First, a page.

Dear friends who think we need more guns in the classroom to protect our children: Why stop at arming teachers? Why not arm children? How far will you go in thinking that easy access to guns is the solution to the problem of gun violence in our society? Do you want any regulation at all? Do you want buying assault rifles to be as easy as getting a Slurpee from 7-11? Would you allow children to purchase guns? Do you really think easy access to combat weapons is about personal freedom? Do you really think that’s what Founding Fathers had in mind when they made enormous sacrifices to build America? I can’t understand how you’re thinking about this.
Dear friends who fear that your guns will be confiscated: NRA seems to enjoy inciting fears among gun owners that guns will be banned and their weapons confiscated. This is just a fear tactic. I don’t see anyone on the national stage calling for this, certainly not on Capitol Hill.
There is a big difference between NRA members and NRA leadership by the way. There are ideas for better regulations that the majority of NRA members agree on, but the NRA leadership does not advocate for them or are fiercely opposed to them. For example, the majority of NRA members support closing the gun show loophole, reporting lost and stolen guns, and states sharing records with the National Instant Background Check System.
Instead of encouraging discussion and real information, NRA spreads fear and misinformation. Please listen to what we are actually saying instead of what you fear we are saying.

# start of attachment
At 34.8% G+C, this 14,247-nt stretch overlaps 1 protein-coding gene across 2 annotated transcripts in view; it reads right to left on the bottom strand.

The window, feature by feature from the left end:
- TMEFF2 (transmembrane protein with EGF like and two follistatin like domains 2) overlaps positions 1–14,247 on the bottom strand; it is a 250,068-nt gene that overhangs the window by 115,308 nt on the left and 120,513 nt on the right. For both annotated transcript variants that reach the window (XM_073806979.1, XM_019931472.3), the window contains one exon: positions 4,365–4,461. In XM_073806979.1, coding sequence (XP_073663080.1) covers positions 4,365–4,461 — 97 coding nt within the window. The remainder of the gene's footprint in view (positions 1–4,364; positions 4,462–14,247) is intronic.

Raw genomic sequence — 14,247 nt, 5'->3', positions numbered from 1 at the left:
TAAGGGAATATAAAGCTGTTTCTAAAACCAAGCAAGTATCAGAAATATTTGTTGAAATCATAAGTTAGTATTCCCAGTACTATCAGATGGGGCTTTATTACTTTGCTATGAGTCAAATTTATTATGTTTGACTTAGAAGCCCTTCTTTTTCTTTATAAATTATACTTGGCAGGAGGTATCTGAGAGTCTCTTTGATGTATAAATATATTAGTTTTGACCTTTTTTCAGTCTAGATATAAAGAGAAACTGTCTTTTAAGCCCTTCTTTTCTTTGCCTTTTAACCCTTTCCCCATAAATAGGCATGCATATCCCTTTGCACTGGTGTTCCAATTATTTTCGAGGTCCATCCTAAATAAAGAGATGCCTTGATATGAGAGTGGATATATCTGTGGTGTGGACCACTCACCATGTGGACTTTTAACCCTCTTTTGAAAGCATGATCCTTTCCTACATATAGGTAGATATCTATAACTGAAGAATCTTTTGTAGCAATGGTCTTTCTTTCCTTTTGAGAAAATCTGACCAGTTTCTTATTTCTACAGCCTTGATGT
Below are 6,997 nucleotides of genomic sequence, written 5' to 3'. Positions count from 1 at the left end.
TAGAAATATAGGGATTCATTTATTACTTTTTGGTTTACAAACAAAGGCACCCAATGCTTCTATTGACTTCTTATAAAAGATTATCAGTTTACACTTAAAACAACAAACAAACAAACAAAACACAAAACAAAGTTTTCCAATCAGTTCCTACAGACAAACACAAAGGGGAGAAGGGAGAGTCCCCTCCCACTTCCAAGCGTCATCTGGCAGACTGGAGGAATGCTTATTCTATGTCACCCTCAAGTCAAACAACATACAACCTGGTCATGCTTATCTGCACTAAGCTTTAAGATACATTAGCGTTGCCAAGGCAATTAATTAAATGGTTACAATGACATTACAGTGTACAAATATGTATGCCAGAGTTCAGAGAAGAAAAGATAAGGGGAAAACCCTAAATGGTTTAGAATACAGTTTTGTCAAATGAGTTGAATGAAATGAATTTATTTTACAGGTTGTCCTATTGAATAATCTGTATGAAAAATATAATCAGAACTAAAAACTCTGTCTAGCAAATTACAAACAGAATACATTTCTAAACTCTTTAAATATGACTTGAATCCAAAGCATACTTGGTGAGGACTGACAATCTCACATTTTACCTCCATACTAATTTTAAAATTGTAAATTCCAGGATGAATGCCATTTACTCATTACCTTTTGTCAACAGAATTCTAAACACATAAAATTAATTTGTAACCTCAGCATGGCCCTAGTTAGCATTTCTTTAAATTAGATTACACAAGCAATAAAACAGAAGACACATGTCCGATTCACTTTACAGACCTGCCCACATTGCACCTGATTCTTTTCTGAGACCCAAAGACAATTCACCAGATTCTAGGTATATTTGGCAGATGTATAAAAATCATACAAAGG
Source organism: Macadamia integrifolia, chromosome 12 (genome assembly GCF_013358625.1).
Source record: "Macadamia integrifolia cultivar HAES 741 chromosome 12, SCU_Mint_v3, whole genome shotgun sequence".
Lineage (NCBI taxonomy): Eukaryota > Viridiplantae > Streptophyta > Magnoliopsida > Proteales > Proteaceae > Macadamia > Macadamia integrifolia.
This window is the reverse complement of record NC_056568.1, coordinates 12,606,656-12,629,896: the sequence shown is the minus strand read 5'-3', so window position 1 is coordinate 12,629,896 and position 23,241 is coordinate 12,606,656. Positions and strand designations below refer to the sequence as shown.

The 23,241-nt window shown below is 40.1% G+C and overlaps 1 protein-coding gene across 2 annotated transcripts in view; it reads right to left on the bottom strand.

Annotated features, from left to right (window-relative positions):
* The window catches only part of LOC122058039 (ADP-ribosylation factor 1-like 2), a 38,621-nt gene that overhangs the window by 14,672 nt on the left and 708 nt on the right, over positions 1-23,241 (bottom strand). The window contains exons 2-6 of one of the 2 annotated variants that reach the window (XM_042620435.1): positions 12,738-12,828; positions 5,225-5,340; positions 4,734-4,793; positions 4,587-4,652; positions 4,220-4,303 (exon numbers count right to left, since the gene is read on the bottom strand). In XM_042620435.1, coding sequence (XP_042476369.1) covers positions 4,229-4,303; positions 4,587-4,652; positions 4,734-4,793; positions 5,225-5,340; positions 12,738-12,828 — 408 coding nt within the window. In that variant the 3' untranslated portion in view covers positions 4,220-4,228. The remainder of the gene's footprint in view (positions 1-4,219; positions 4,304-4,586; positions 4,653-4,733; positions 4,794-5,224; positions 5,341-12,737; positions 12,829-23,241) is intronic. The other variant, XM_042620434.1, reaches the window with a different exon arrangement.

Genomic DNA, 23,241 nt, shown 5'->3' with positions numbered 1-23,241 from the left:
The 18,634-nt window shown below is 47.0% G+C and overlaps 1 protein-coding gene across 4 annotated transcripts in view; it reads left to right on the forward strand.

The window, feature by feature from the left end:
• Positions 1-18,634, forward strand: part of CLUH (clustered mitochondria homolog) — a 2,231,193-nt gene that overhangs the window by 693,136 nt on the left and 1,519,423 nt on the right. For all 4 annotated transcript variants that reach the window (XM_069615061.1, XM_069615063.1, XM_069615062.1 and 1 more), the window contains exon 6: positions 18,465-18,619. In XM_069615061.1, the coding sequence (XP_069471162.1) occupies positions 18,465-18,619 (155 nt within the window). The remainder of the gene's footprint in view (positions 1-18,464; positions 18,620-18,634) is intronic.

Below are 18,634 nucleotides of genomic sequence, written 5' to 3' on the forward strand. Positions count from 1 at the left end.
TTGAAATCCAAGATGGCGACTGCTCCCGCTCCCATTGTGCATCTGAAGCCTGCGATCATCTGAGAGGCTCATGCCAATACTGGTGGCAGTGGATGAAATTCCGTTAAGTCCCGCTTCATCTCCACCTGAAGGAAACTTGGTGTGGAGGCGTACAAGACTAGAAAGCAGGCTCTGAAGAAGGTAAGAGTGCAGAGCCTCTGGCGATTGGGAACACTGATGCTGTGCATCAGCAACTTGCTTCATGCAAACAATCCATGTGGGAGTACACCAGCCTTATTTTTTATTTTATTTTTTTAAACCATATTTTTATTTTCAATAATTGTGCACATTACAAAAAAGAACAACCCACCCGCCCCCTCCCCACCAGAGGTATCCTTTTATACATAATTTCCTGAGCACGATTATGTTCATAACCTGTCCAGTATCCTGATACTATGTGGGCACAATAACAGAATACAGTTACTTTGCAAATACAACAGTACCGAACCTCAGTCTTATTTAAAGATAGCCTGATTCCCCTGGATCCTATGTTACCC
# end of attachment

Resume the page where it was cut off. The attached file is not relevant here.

Dear friends who say I can’t talk about gun control because I’ve never handled or owned a gun before: Have you ever taken crack and heroin? Do you have a position on what our laws should be regarding those drugs? Perhaps I should shoot up heroin, become an undocumented immigrant, and go to prison before I can call for ending the war on drugs, revising immigration policies and reforming the criminal justice system.
Dear friends who say that Hitler confiscated guns so don’t confiscate guns: First of all, the vast majority of people are not calling confiscating guns. I’m certainly not. Secondly, this is just historically false. Hitler relaxed gun control laws of the Weimar Republic. Thirdly, Hitler loved dogs and used the bathroom. It’s not a great argument to say Hitler did x, so therefore don’t do x.
Dear friends who say Sandy Hook is a hoax: I question the state of your mental health. If you really believe this, I think you suffer from severe paranoia and should be disqualified from buying guns.
Dear friends who say “Second Amendment shall not be infringed!” no matter who is speaking, under what conditions, and which specific suggestions are made to try to keep guns away from homicidal people: I’ve listened to your arguments and frankly, you guys don’t sound like freedom-loving, Constitution-protecting individuals. You just sound brainwashed. There are only so many ways a person can say that I don’t give a crap about anyone else but myself and guns make me feel powerful and that is all that matters.
[This is not directed at all gun owners. Just the ones who don’t want to engage in any policy discussions involving stricter guns laws and try to shout people down invoking the Second Amendment.]
Dear all friends: I’m finding that it’s very hard to engage in a constructive dialogue with people hellbent on bullying you until you give up or repeating gun lobby propaganda ad nauseam. Sometimes you just have to call a spade a spade in the way Joseph Welch called out Senator McCarthy during Army-McCarthy hearings. I want to direct the same lines said by Welch in 1954 to Wayne LaPierre, CEO of the NRA, who testified at theSenate committee hearing on January 30, 2013 and shamelessly uses fear-mongering to boost gun sales: Have you no sense of decency, sir, at long last? Have you left no sense of decency?
This was originally published on December 16, 2012 with the title Replying to my pro-gun friends. It’s been edited significantly and includes a reply to Wayne LaPierre’s testimony at the Senate hearing on January 30, 2013.